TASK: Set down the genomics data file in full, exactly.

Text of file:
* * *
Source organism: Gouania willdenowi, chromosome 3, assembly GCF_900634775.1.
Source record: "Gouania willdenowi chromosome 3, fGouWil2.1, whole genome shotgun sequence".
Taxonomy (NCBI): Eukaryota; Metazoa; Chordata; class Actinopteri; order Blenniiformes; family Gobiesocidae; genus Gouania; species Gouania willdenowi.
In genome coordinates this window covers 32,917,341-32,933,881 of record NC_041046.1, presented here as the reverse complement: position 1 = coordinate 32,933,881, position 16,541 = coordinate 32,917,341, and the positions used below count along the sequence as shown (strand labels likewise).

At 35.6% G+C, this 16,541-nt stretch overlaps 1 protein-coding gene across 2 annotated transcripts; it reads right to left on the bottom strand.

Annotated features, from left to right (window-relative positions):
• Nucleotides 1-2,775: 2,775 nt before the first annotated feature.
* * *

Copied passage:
Source organism: Gouania willdenowi, chromosome 3, assembly GCF_900634775.1.
Source record: "Gouania willdenowi chromosome 3, fGouWil2.1, whole genome shotgun sequence".
Taxonomy (NCBI): Eukaryota; Metazoa; Chordata; class Actinopteri; order Blenniiformes; family Gobiesocidae; genus Gouania; species Gouania willdenowi.
In genome coordinates this window covers 32,917,341-32,933,881 of record NC_041046.1, presented here as the reverse complement: position 1 = coordinate 32,933,881, position 16,541 = coordinate 32,917,341, and the positions used below count along the sequence as shown (strand labels likewise).

At 35.6% G+C, this 16,541-nt stretch overlaps 1 protein-coding gene across 2 annotated transcripts; it reads right to left on the bottom strand.

Annotated features, from left to right (window-relative positions):
• Nucleotides 1-2,775: 2,775 nt before the first annotated feature.